Senators’ 3rd and 5th Are Best, but 1st Overall Would Be Good, Too

Now that the second phase of the NHL draft lottery is over and done with, organizations involved can get to work. The New York Rangers currently reserve the right to select Alexis Lafrenière at No.1, but will that change? It’s probably a safe bet that Rangers general manager Jeff Gorton will keep the pick and add another great player to their young and exciting team.

However, New York has an opportunity to either draft Lafrenière, or they can try and flip him into an already established NHL player to help the young core the Rangers already own. It’s tempting, and it would be a disservice to not try and see what they could get in return. So, let the trade rumors begin. Or in Ottawa’s case, don’t even let them start.

Related: Senators’ Top Scorers From Around the World

Bruce Garrioch of the Ottawa Sun reported on Monday that an email, sent out by Eugene Melnyk, had said that “trading our third and fifth picks for the number one pick is nonsensical.” (from ‘GARRIOCH: The Ottawa Senators won’t be moving their No. 3 and No. 5 selections,’ Ottawa Sun, 08/17/2020) Hearing those words from Melnyk had a positive reaction with Senators fans. Deciding to keep both of your top-five picks is smart, and gives the Senators a chance at having two great players in the organization.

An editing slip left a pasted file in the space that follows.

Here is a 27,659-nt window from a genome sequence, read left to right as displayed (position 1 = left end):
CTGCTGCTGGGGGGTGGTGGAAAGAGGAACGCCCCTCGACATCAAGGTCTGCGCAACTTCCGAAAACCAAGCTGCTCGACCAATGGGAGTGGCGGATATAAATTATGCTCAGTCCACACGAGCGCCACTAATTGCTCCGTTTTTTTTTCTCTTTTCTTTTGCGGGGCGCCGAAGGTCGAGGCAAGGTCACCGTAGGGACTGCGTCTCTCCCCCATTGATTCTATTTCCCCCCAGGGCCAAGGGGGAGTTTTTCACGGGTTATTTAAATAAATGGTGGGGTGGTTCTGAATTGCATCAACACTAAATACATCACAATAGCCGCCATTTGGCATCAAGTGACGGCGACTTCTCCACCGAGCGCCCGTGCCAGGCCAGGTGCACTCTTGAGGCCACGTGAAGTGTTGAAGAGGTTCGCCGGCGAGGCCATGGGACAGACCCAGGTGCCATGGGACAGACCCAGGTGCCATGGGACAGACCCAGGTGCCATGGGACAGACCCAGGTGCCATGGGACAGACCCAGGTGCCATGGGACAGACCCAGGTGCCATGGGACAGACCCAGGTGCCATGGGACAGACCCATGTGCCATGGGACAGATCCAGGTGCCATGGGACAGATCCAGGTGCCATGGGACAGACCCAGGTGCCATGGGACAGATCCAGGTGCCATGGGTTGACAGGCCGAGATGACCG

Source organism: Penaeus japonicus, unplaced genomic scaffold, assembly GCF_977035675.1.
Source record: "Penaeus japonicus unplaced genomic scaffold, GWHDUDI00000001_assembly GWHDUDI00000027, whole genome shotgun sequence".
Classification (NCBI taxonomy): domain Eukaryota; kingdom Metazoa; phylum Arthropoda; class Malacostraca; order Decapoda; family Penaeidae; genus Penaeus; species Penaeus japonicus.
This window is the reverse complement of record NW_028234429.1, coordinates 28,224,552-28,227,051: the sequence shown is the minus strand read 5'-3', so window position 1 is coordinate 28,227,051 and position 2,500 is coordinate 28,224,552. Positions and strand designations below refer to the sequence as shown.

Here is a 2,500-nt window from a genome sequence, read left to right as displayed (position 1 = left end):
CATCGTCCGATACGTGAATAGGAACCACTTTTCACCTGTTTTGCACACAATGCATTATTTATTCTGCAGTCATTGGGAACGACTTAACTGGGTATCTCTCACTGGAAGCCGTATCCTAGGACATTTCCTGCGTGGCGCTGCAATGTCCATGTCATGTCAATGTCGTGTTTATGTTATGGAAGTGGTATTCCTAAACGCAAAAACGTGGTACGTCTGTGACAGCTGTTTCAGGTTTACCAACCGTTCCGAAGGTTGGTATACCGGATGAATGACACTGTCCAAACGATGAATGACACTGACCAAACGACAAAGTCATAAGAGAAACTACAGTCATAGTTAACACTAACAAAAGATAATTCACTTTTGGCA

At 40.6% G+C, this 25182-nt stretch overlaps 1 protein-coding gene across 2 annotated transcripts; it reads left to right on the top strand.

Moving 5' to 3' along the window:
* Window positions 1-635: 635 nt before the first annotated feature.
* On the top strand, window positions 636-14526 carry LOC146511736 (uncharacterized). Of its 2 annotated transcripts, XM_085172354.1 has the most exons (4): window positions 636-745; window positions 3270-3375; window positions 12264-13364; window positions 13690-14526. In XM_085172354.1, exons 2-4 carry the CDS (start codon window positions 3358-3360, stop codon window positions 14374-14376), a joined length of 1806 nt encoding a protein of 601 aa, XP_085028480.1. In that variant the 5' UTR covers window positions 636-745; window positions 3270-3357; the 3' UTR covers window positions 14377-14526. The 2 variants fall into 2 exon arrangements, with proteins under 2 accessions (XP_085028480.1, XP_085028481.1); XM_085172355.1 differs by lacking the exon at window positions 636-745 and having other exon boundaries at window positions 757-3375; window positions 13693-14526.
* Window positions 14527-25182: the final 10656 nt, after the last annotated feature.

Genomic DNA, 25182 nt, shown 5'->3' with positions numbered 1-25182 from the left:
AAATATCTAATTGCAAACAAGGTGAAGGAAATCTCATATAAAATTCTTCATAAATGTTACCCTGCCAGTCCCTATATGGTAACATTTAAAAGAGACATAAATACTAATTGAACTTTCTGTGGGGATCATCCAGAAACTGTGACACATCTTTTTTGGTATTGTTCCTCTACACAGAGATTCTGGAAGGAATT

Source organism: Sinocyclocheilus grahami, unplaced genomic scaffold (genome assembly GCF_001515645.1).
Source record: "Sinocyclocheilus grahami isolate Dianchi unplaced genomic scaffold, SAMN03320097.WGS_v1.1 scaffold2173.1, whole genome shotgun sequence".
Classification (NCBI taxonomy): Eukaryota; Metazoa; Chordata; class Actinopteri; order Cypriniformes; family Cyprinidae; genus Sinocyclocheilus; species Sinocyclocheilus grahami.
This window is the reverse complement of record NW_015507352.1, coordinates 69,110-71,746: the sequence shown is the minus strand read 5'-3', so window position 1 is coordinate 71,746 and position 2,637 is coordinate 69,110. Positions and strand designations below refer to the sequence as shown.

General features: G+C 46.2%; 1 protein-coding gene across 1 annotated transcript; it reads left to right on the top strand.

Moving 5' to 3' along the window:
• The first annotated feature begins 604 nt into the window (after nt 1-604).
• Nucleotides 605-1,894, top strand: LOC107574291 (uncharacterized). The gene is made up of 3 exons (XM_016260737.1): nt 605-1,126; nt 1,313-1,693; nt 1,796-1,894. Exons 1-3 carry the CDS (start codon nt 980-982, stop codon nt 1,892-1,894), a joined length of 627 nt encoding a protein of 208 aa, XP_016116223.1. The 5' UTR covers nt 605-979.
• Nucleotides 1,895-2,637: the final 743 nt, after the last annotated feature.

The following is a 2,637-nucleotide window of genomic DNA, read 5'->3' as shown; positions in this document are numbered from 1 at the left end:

Ottawa Senators owner Eugene Melnyk
Ottawa Senators owner Eugene Melnyk (THE CANADIAN PRESS/Adrian Wyld)

It is 2020 after all, so let’s have some fun with this. Hypothetically speaking, a case could be made as to why trading for the first-overall pick wouldn’t be a terrible move for the Senators. But first, let’s be more realistic.

Keep the Picks

The draft class of 2020 is shaping up to be one of the deepest in years. The most recent in my mind was 2015, but this year’s first round is loaded with talented prospects as well. A good portion of the league will have a crack at landing a (presumably) very good NHL player for the future. With that being said, it strengthens the reason to hold on to the picks you have and hit the draft floor.

The Senators currently have three first-round picks, and it’s not often that a team owns two of them in the top five. The last time a team had two top-five picks was at the 2000 NHL Draft in Calgary. The New York Islanders selected goalie Rick DiPietro at No.1 and Raffi Torres at No. 5. One year earlier, Brian Burke and the Vancouver Canucks selected Daniel and Henrik Sedin at No. 2 and No. 3. The Islanders also had taken goalie Roberto Luongo No. 4 and defenseman Eric Brewer No. 5 in the 1997 draft.